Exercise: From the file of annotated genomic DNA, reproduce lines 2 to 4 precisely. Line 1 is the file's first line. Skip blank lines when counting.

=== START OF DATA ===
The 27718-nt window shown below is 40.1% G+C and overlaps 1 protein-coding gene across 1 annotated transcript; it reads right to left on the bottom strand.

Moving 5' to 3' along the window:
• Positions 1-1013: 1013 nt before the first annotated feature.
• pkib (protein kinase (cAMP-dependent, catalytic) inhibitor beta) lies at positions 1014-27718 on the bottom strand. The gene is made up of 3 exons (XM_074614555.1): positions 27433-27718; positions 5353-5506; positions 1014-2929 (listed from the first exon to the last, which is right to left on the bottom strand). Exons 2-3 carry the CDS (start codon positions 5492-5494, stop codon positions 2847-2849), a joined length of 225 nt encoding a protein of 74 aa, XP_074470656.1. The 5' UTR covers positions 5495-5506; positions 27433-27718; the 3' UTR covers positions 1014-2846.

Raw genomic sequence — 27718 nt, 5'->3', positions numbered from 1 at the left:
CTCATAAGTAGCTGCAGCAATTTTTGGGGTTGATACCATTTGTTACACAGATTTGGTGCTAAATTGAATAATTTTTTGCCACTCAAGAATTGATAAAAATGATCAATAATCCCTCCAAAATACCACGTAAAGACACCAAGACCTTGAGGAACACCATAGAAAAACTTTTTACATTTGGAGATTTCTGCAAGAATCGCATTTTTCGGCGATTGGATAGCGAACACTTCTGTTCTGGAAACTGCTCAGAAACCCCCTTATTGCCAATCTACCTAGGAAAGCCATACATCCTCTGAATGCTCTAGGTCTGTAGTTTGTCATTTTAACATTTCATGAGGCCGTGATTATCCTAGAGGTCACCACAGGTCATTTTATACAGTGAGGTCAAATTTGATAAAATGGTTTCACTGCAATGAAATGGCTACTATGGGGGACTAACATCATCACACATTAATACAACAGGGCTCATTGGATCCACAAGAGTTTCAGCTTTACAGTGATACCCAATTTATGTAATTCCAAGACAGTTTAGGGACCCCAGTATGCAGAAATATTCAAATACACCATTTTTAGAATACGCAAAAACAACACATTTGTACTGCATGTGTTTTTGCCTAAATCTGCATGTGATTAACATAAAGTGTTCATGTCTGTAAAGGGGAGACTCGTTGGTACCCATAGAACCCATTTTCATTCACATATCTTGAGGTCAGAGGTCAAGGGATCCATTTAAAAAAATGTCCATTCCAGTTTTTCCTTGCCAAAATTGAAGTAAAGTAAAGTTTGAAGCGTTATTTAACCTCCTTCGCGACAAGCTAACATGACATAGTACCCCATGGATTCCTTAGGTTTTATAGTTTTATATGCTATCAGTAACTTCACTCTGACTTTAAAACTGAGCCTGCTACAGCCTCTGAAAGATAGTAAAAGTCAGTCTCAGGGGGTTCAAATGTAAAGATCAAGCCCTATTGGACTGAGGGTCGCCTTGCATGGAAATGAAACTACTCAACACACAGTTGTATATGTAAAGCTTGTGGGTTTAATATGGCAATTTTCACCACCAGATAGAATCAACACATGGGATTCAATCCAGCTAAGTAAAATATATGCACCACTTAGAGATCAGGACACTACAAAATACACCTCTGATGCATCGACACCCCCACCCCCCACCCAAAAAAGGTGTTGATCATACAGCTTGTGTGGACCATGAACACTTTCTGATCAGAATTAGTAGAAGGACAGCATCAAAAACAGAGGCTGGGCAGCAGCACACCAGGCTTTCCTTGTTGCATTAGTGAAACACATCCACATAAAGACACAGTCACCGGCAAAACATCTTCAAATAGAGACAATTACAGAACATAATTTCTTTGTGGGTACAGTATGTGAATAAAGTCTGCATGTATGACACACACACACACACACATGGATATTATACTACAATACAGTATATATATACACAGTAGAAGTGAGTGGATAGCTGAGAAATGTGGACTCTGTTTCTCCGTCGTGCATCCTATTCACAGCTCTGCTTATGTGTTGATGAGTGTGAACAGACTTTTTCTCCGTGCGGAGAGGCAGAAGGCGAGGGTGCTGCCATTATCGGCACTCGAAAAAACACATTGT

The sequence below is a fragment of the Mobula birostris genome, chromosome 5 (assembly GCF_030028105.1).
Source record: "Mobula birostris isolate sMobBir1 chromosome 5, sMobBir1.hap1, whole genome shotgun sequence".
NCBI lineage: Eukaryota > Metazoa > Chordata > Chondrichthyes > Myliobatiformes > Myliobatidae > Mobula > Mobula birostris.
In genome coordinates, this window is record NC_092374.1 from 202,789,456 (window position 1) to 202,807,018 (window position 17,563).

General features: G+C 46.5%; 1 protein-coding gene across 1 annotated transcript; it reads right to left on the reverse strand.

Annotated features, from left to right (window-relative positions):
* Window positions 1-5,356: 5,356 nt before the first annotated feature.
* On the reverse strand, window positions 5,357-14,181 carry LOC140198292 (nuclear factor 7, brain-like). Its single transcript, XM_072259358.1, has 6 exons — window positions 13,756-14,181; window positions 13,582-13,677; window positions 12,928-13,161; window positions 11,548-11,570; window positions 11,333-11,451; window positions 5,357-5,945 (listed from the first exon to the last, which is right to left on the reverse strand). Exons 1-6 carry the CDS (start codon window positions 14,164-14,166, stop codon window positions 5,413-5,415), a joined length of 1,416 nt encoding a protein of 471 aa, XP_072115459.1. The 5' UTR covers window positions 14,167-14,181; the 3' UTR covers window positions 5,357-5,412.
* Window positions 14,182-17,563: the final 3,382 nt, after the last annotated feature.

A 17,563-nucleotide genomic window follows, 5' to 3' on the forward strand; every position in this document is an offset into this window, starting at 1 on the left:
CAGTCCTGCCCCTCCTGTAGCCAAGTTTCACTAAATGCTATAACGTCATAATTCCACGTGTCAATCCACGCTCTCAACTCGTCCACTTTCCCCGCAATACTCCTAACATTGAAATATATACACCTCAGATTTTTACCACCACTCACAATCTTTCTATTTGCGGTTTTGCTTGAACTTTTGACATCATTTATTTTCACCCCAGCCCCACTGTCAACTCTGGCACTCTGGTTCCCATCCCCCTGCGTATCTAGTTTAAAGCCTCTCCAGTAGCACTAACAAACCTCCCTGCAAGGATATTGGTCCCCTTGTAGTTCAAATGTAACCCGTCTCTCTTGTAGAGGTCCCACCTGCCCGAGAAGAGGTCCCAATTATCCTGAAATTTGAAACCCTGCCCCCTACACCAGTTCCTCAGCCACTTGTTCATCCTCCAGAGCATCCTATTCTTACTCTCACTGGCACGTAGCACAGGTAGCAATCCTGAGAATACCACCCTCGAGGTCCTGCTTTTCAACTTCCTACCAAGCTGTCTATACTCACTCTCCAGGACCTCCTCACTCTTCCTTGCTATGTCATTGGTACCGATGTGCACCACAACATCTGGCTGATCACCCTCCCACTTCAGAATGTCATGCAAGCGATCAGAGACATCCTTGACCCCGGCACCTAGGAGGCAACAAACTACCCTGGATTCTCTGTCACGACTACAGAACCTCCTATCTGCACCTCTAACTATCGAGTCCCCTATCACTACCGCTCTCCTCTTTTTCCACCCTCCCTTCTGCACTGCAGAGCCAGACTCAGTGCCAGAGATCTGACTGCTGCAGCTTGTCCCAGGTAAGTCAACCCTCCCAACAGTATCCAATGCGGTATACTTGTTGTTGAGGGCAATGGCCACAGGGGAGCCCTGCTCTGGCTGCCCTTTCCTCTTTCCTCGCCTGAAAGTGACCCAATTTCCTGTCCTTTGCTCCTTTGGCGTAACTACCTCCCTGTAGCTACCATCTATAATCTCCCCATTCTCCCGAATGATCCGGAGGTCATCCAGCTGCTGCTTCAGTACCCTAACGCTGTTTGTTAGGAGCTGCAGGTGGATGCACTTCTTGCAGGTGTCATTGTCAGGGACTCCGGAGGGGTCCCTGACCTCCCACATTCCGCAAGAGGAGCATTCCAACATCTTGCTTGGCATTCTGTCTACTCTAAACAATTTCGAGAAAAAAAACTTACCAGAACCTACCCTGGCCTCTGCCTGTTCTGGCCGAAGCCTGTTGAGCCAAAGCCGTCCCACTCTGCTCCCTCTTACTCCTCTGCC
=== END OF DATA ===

Moving 5' to 3' along the window:
• Positions 1-1013: 1013 nt before the first annotated feature.
• pkib (protein kinase (cAMP-dependent, catalytic) inhibitor beta) lies at positions 1014-27718 on the bottom strand. The gene is made up of 3 exons (XM_074614555.1): positions 27433-27718; positions 5353-5506; positions 1014-2929 (listed from the first exon to the last, which is right to left on the bottom strand). Exons 2-3 carry the CDS (start codon positions 5492-5494, stop codon positions 2847-2849), a joined length of 225 nt encoding a protein of 74 aa, XP_074470656.1. The 5' UTR covers positions 5495-5506; positions 27433-27718; the 3' UTR covers positions 1014-2846.